6:00 AM | Lakes and lahars at Mt Ruapehu
Mt Ruapehu is the largest mountain on the North Island of New Zealand. As well as being a popular ski resort, Ruapehu is an active andesitic stratovolcano. Formed approximately 200,000 years ago, activity is currently confined to the Crater Lake vent; this deep depression fills with water from snow melt between eruptive episodes. Similarly to […]

October 22, 2014

2:29 PM | Controversial App
Just a couple of minutes ago I was watching this video: This video presents an application (PhotoMath) that acts as a smart camera calculator or problem solver. It reads and solves mathematical expressions by using the camera of your mobile device … Continue reading →

October 21, 2014

11:11 PM | Celebrate Mathematicians part 3
We are on 20th October and just a little over half of the mathematicians of the month are covered. Impressive the fact that in the last 11 days we are celebrating 21 mathematicians, while in 20 days we have only … Continue reading →
9:00 PM | Getting a Motivation Makeover
Last week, doing anything was a struggle.  Literally all I wanted to do was watch cartoons, eat burritos, and perform the bare minimum tasks I could get away with doing (Editor’s note: This is me. Always).  Admitting these sorts of things is what makes the idea of an anonymous blog very appealing on occasion.  It’s not because I have a super exciting secret life or anything (spoiler alert: I find my own life very exciting on the whole), but because I think a lot of […]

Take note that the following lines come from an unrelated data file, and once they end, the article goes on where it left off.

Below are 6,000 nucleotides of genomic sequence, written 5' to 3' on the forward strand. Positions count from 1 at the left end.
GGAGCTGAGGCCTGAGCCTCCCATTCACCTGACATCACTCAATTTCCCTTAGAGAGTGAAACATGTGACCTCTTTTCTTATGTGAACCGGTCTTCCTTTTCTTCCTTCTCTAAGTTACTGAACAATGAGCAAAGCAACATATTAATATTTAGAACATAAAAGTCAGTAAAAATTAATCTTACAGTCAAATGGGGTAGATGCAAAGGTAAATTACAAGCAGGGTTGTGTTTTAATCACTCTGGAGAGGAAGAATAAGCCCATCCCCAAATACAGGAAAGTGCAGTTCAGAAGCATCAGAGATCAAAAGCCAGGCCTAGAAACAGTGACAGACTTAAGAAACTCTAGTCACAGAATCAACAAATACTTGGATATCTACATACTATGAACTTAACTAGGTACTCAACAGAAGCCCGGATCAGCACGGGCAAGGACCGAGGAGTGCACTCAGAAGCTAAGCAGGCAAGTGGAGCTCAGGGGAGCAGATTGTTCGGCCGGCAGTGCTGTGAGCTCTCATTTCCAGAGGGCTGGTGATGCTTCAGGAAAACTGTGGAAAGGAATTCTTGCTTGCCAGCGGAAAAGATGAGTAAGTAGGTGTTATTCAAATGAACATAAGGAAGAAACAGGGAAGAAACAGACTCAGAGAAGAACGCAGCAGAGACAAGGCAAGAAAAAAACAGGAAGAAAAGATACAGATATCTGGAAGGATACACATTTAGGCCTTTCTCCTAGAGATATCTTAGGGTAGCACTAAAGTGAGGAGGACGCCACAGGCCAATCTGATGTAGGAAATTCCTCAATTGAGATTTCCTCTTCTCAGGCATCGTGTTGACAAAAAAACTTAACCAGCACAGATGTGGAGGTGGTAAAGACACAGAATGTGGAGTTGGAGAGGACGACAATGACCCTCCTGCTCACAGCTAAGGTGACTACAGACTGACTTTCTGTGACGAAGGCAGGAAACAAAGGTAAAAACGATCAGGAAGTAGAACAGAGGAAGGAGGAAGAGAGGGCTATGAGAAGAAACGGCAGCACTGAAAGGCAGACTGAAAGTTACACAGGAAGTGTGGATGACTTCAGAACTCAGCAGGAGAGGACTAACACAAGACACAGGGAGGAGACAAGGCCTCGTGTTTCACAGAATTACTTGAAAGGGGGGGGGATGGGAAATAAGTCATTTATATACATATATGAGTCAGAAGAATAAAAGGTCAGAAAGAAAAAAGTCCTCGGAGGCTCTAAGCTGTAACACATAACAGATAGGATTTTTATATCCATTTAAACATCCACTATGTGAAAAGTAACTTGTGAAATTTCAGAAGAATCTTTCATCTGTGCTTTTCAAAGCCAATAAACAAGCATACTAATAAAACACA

5:51 PM | MCQ #2 Answer
If you want to take another stab at the question, have a go at this before reading on further! The criteria for a hospital’s Baby Friendly accreditation include: Have a written breastfeeding policy that is routinely communicated to all health care staff. Train all health care staff in skills necessary to implement this policy. Inform all pregnant…

October 20, 2014

6:00 AM | Alumnus profile #6 – Dr Sam Engwell
Dr Sam Engwell Marie Curie Early Stage Researcher, INGV PhD title “Dynamics and Deposits of Large Explosive Eruptions”     1) The Twitter Challenge: Describe your PhD in 140 characters Investigation of eruption processes during supereruptions by analysis of deposits in deep-sea sediments. 2) Where are you now? What are you doing? I am a […]

October 19, 2014

8:11 PM | MCQ #2: BFHI and Breastfeeding Practices
 Filed under: #FOAMed Tagged: BFHI, breastfeeding, Community Medicine, mcq, Questions
7:53 PM | MCQ #1 Answer
Want another shot at the question? Have a go at it here before you check out the answer!   If the baseline district prevalence of TF in 1–9-year-old children is 10% or greater, antibiotic treatment of all residents should be undertaken annually for 3 years. After these three treatments, a repeat district survey should be…
7:47 PM | MCQ#1: Trachoma Control
When is blanket therapy advised for control of trachoma in a district? a. Prevalence of TF in 1-9 year old children >5% b. Prevalence of TF in 1-9 year old children >10% c. Prevalence of TF in 1-5 year old children >10% d. Prevalence of TF in 1-5 year old children >5%Filed under: #FOAMed Tagged:…

October 18, 2014

9:17 PM | Domestication and human evolution, streaming!
Domesticated humans, domesticated canids, domesticated finches! The Center for Academic Training & Research in Anthropogeny held a conference on domestication and human evolution, and live streamed it. I watched live, refusing to speak to my husband or dogs during it, which didn’t go over well. You, however, can watch the archive on YouTube.The conference was a series of short talks from researchers. These included:Robert Wayne, “The transformation of wolf to dog: history, […]
5:20 PM | MCQ #1: Trachoma
MCQ #1: Trachoma and its control.

October 17, 2014

7:37 PM | Flutter: Butterfly Sanctuary
I know that most of this month, so far, was more about the Mathematicians’ Event and I believe sometimes it is to much, even if I love this event a lot. So I decided to do something completely new today: … Continue reading →